Get Ready…for the Ring of Fire!

Later today, a solar eclipse will block out a large portion of the sun. For people in East Asia and the western U.S., this will appear as a strange “Ring of Fire.” People in the middle of the U.S. as well as in Canada will see a partial eclipse, but will miss out on the Ring of Fire. Unfortunately, those of you on the East Coast will miss out entirely since the sun will set before the eclipse takes place.

 The Ring of Fire?

Eclipses are documented throughout history. Some were viewed with fear and consternation. For example, sometime between 2128 BC and 2134 BC, the Chinese Emperor Zhong supposedly beheaded two astrologers named Hsi and Ho for failing to foresee an eclipse. Other eclipses were viewed with awe. One example of this is the eclipse predicted by Thales of Miletus in 585 BC. Supposedly, this brought about an end to the war between the Medians and the Lydians.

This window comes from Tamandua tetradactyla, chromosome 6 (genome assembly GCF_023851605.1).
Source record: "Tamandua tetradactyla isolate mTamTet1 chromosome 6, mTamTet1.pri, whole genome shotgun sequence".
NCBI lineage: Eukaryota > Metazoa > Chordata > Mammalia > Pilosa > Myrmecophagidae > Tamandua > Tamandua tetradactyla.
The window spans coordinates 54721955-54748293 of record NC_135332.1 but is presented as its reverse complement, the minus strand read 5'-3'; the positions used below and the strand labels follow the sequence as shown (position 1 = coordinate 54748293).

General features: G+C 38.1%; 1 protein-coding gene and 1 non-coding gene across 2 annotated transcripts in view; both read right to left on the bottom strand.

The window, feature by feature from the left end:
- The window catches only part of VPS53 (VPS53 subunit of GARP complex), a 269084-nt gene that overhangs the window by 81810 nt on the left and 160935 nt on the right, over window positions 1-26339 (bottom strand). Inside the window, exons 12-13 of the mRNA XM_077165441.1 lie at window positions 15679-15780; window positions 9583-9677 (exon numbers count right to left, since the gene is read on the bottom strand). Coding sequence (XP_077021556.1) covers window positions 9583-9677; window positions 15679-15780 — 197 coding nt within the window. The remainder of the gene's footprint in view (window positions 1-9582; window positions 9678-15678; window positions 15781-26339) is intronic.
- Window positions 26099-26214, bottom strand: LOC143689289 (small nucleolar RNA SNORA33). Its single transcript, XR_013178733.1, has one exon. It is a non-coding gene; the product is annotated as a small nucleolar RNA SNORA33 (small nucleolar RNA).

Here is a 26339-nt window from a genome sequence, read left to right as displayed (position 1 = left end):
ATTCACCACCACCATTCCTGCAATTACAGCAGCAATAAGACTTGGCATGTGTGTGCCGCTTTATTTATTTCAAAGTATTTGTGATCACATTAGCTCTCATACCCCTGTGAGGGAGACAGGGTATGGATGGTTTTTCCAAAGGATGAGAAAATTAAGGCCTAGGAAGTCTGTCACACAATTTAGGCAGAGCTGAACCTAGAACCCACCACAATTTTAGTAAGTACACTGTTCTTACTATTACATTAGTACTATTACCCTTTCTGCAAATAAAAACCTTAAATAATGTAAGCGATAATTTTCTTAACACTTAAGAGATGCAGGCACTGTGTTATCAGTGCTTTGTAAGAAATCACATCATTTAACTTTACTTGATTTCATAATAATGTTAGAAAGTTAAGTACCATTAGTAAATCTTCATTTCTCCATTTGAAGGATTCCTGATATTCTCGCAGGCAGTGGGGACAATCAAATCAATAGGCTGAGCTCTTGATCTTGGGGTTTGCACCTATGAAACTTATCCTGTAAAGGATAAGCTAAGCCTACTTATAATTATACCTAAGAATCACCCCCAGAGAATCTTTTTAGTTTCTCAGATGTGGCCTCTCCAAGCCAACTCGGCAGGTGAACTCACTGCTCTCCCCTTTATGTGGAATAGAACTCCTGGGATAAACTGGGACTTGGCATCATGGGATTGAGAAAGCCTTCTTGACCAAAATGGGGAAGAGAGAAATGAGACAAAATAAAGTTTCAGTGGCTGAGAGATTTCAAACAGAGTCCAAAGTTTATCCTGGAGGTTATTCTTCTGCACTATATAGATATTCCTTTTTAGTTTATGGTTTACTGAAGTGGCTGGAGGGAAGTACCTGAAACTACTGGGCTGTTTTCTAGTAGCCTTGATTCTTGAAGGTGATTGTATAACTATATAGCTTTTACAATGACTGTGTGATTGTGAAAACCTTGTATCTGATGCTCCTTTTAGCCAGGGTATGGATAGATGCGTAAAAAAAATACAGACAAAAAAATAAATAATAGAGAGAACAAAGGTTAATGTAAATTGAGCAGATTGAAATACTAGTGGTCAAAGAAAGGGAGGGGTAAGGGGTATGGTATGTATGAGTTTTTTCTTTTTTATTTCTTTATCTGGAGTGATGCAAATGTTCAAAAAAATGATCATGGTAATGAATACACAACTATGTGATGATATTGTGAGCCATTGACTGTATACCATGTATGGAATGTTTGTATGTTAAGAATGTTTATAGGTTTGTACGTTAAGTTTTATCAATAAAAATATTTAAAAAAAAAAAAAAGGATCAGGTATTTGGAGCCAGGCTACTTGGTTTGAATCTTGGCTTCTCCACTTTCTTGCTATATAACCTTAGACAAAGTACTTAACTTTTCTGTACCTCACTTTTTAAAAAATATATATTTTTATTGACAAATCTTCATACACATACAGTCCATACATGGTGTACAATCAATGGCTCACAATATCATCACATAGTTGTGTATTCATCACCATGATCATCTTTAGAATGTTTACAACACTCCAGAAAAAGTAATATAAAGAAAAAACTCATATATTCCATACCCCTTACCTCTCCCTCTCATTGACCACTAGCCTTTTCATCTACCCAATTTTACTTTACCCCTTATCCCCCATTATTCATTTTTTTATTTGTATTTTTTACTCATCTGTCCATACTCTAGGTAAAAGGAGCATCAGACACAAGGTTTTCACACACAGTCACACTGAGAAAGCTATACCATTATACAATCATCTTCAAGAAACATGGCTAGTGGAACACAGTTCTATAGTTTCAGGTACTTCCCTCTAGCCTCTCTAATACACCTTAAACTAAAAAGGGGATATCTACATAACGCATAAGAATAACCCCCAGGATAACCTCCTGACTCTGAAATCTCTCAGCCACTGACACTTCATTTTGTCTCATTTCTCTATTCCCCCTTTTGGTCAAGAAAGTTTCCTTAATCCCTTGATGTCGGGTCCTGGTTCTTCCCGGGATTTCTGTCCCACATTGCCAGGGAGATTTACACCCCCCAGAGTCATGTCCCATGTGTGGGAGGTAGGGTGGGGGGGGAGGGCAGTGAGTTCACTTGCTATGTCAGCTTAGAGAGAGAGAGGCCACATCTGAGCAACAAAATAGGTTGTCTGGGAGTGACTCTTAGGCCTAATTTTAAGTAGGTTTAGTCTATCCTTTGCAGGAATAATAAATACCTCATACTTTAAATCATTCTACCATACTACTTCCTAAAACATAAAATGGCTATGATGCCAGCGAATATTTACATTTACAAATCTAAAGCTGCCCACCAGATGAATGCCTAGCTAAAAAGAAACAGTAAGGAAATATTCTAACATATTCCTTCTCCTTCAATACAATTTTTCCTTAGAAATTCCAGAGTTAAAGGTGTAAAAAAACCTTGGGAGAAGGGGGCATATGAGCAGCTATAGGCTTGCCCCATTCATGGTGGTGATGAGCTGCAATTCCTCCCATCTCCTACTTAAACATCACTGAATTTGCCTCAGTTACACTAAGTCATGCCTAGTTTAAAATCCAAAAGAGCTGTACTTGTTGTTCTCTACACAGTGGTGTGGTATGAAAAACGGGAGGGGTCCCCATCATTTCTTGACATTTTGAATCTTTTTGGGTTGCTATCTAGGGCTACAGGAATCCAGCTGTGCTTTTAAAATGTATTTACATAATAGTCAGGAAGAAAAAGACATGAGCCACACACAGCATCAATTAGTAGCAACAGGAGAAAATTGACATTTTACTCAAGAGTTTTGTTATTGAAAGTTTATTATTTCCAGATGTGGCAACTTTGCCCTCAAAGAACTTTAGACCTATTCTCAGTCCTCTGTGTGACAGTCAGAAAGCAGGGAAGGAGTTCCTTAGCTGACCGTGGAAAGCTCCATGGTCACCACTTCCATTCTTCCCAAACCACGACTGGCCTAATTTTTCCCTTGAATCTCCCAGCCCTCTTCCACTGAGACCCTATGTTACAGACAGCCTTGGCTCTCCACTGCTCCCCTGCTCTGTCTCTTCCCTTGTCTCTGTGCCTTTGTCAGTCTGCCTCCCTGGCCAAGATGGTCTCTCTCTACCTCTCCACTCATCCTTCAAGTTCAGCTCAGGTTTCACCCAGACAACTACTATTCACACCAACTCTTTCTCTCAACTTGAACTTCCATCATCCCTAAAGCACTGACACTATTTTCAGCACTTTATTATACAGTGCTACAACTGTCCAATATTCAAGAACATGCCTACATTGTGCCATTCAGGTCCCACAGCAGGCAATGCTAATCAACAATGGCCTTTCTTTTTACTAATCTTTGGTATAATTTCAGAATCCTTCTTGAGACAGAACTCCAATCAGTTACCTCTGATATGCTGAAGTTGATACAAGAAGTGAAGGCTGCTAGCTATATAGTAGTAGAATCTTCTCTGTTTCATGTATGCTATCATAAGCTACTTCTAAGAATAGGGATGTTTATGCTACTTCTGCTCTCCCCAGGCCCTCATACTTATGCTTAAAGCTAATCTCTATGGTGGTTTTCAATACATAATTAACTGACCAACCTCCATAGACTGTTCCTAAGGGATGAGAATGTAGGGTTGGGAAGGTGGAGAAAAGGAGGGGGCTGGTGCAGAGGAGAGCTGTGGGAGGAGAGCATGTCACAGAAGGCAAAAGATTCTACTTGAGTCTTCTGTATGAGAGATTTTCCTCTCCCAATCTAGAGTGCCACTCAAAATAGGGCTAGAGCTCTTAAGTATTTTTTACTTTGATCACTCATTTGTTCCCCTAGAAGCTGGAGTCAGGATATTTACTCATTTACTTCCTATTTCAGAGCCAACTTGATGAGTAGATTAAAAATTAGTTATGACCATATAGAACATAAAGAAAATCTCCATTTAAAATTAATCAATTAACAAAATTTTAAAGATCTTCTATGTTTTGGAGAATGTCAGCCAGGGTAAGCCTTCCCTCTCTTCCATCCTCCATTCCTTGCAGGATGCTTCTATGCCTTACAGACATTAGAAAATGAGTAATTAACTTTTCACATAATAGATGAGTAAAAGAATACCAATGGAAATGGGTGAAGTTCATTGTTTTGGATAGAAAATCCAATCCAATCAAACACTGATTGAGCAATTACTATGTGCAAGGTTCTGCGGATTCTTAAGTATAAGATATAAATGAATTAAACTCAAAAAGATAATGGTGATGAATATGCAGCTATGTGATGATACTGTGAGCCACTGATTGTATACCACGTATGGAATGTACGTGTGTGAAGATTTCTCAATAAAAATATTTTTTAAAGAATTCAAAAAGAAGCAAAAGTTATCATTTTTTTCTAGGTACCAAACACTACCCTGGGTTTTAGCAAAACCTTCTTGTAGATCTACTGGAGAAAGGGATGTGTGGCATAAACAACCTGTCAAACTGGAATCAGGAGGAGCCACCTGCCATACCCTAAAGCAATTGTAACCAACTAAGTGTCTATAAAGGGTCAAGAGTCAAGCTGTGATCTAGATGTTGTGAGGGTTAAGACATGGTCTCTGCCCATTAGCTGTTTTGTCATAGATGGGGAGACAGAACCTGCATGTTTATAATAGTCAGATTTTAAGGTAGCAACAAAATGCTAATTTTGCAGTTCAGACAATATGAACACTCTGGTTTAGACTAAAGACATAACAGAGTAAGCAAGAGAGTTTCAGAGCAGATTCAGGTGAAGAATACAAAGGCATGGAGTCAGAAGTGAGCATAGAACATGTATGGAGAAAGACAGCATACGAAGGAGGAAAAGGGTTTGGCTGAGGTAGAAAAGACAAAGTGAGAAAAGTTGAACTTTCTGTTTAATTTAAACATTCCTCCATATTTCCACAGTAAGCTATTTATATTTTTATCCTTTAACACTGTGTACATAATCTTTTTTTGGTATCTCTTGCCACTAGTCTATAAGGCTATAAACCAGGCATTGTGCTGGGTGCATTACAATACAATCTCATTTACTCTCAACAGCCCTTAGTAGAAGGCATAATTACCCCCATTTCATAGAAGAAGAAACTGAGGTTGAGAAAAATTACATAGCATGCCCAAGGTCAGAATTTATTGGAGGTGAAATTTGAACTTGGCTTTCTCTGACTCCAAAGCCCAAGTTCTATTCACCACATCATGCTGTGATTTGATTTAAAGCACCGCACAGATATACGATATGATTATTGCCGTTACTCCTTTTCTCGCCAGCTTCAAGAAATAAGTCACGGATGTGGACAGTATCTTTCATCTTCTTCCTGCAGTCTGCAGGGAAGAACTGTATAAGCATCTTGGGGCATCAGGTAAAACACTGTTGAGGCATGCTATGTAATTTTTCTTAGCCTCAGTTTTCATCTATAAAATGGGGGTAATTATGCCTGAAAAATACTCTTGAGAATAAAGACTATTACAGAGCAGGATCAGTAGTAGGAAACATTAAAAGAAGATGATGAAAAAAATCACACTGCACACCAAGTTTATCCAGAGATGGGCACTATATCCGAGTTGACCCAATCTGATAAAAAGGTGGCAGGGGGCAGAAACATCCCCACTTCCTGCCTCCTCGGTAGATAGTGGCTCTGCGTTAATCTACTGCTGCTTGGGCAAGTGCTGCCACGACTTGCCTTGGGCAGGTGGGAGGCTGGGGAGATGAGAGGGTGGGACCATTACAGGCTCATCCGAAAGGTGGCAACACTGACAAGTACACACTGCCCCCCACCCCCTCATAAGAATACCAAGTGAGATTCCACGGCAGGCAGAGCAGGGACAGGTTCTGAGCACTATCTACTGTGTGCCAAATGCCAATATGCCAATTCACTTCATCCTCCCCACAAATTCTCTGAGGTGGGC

Check out’s eclipse skywatching guide for good viewing locations as well as times. And enjoy!

Where was the Sun Born?

So, where exactly did that giant yellow orb in the sky we know as the sun originate?

Was the Sun Born in Messier 67? Or Somewhere Else?

Until recently, scientists suspected the sun came from Messier 67, a gigantic star cluster roughly 2.6 to 2.9 light years away from Earth. But new 3-D simulations appear to have thrown that theory into the dustbin of history, leaving the sun’s origin a mystery once more. Here’s more on the sun’s origin from National Geographic:

New 3-D computer simulations have delivered a crushing blow to the strongest contender for our sun‘s birthplace, astronomers say, returning the quest for the solar system‘s origins to square one.

Stars like the sun typically form in clusters with other stars. Many clusters are spread out so that the stars drift apart, but others are denser, and gravity keeps their stars close together.

The sun now stands alone, so astronomers think our star—and its newborn solar system—was either ejected from its birth cluster or drifted away from its siblings about 4.5 billion years ago…

(See the rest on the sun’s mysterious origin at National Geographic)